Landfills are the third largest source of methane pollution, which is one of the main causes of climate change. They also emit large amounts of health-harming and even cancer-causing pollution such as toxic benzene.
The Clean Air Act requires that EPA set standards to protect Americans from landfill pollution. EPA set standards in 2016 that would have required every state to have a plan in place to meet the standards by November 2017, or elect to be subject to a federal plan.
However, for years the Trump EPA went to great lengths to avoid implementing the landfill pollution standards. Then, in 2019, the Trump administration finalized a delay rule that would formally extend the deadlines for the 2016 standards. EDF and the states of California, Illinois, Maryland, New Mexico, New Jersey, Oregon, Pennsylvania, Rhode Island and Vermont filed a lawsuit in the D.C. Circuit opposing that delay rule.
The Biden Administration asked the court to vacate the delay rule based on a controlling D.C. Circuit opinion in a related case and send the matter back to EPA for further consideration. EDF and the states supported that request, and the court vacated the delay rule on April 5, 2021.
The Biden administration has issued its final rule to reduce pollution from existing municipal solid waste landfills operated by any state, tribe or locale that has not already established its own approved plan. Landfills will be required to install and operate a gas collection and control system within 30 months after reaching EPA’s established threshold for pollution. EPA estimates about 1,600 landfills in 41 states, the territories of Puerto Rico and the Virgin Islands, and the Salt River Pima Maricopa Indian Community would be covered by the final federal plan. States can still submit their own plan and seek EPA approval, as long as its in advance of the federal plan implementation deadline.
The federal plan will eliminate more than 21,000 metric tons per year of pollution from non-methane pollutants, starting this year. In 2016, EPA also estimated that once the emissions guidelines are fully implemented the rule will reduce methane emissions from existing landfills by 290,000 metric tons each year – the equivalent of reducing more than 24 million metric tons of carbon dioxide each year over a 20-year timeframe.
Oil Chem Owner Gets 12 Months
The president and owner of Oil Chem Inc. was sentenced to 12 months in prison for violating the Clean Water Act stemming from illegal discharges of landfill leachate — totaling more than 47 million gallons — into the city of Flint, Michigan sanitary sewer system over an eight and a half year period.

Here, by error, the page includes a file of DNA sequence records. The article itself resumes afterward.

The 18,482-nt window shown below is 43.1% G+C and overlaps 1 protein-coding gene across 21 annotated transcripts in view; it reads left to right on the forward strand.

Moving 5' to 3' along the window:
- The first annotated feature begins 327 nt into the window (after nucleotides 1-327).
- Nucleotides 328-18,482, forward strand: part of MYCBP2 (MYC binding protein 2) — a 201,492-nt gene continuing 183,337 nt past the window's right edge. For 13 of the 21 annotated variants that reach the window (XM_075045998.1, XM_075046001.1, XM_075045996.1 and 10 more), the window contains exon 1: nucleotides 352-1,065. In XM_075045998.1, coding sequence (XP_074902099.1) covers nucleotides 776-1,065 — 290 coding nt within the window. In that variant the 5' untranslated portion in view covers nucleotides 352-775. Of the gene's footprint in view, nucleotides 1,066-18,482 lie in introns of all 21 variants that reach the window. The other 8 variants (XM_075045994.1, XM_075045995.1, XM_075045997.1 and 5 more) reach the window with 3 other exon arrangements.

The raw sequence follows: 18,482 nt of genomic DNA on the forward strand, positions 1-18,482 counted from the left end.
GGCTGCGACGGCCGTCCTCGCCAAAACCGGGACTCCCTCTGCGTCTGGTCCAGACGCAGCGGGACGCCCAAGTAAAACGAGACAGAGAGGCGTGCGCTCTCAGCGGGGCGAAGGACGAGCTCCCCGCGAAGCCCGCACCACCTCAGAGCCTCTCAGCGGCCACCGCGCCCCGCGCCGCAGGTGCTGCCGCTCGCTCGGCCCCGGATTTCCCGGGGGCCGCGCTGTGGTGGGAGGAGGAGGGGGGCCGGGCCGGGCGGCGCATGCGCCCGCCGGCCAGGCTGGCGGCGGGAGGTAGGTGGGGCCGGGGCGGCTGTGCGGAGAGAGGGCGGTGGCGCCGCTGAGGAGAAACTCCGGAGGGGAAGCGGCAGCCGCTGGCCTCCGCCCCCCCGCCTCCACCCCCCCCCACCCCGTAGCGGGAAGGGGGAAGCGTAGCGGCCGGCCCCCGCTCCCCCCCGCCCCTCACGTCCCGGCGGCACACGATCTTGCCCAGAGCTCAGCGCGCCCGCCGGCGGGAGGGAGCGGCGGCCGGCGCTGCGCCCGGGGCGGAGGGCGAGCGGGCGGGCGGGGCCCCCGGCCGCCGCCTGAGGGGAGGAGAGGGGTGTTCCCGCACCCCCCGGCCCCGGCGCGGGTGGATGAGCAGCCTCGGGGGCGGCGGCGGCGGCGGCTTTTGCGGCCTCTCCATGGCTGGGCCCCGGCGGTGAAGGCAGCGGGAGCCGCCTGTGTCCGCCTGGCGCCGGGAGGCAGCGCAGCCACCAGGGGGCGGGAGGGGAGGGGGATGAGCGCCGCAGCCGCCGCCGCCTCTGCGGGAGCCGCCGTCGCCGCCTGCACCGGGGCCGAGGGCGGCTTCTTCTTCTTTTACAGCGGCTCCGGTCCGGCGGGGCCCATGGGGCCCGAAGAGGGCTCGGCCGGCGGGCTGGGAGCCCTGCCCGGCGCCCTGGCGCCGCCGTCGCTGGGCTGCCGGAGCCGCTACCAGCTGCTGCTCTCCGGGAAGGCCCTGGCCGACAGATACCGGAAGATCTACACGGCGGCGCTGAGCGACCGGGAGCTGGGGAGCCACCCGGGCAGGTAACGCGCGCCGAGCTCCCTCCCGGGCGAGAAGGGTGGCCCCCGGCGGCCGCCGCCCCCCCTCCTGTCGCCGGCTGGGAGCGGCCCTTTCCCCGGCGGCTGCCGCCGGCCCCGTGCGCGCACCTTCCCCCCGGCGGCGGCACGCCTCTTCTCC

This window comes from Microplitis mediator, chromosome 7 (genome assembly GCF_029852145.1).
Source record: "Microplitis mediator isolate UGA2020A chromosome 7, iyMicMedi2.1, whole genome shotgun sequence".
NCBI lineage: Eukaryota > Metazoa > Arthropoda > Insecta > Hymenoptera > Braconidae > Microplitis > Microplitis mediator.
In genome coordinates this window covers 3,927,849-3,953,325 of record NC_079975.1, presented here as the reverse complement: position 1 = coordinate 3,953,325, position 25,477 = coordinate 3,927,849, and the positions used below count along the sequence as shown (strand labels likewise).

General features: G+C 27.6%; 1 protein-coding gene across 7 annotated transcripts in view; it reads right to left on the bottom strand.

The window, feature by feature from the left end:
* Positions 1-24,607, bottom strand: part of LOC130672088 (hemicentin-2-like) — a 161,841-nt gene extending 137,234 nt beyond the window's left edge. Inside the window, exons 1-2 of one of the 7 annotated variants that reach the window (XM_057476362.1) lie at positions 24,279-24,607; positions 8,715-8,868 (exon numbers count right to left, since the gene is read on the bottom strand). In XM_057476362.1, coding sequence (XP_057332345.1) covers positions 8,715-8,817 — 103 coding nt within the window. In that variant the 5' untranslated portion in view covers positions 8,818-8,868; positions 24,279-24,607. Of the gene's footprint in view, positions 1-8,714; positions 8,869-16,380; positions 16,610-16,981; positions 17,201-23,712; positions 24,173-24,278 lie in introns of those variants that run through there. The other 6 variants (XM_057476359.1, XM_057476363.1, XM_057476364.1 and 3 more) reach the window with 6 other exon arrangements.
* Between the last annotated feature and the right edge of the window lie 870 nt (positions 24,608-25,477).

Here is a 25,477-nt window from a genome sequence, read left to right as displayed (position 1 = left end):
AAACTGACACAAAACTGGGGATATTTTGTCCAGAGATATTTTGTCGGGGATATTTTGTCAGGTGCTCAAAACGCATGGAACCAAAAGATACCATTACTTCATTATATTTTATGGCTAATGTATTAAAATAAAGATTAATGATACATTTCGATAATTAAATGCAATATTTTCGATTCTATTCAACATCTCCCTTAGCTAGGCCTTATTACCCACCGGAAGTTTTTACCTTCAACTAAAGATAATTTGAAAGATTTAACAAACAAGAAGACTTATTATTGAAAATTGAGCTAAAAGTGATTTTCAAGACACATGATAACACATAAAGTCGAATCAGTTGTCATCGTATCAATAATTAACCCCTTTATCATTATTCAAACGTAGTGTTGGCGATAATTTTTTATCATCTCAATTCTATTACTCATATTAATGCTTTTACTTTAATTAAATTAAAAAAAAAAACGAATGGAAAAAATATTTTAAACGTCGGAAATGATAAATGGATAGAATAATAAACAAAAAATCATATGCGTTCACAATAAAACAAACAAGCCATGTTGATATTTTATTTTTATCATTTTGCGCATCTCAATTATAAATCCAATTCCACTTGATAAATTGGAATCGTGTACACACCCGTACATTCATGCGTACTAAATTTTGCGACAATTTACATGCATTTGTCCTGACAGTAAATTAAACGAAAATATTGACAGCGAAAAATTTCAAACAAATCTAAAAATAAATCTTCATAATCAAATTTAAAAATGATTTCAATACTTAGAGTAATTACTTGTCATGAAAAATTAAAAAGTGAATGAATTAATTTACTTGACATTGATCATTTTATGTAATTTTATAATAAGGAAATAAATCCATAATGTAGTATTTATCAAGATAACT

Robert J. Massey, 70, of Brighton, Michigan, pleaded guilty on Jan. 14, to a criminal charge of violating the Clean Water Act. According to court records, Oil Chem, located in Flint, Michigan, processed and discharged industrial wastewaters to Flint’s sewer system. The company held a Clean Water Act permit issued by the city of Flint, which allowed it to discharge certain industrial wastes within permit limitations. The city’s sanitary sewers flow to its municipal wastewater treatment plant, where treatment takes place before the wastewater is discharged to the Flint River. The treatment plant’s discharge point for the treated wastewater was downstream of the location where drinking water was taken from the Flint River in 2014 to 2015.
According to the plea agreement filed in federal court, Oil Chem’s permit prohibited the discharge of landfill leachate waste. Landfill leachate is formed when water filters downward through a landfill, picking up dissolved materials from decomposing trash. Massey signed and certified Oil Chem’s 2008 permit application and did not disclose that his company had been and planned to continue to receive landfill leachate, which it discharged to the sewers untreated. Nor did Massey disclose to the city when Oil Chem started to discharge this new waste stream, which the permit also required. Massey directed employees of Oil Chem to begin discharging the leachate at the close of business each day, which allowed the waste to flow from a storage tank to the sanitary sewer overnight.
From January 2007 through October 2015, Massey arranged for Oil Chem to receive 47,824,293 gallons of landfill leachate from eight different landfills located in Michigan. One of the landfills was found to have polychlorinated biphenyls (PCBs) in its leachate. PCBs are known to be hazardous to human health and the environment.
Acting Assistant Attorney General Jean E. Williams of the Justice Department’s Environment and Natural Resources Division (ENRD) and Acting U.S. Attorney Saima Mohsin of the Eastern District of Michigan thanked the U.S. Environmental Protection Agency Criminal Investigation Division as well as the Michigan Department of Natural Resources-Law Enforcement Division-Environmental Investigations Section and Coast Guard Investigative Service for their work in this investigation.
The case is being prosecuted by Assistant U.S. Attorneys Ann Nee and Jules DePorre of the U.S. Attorney’s Office for the Eastern District of Michigan and ENRD Senior Counsel Kris Dighe.
3,000-Pound Metal Gate Fell on 41-Year-Old Construction Worker
Just a month after the new Agua Caliente Casino Cathedral City opened, a metal gate near the casino’s loading dock collapsed, crushing a 41-year-old construction worker under its 3,000-pound weight.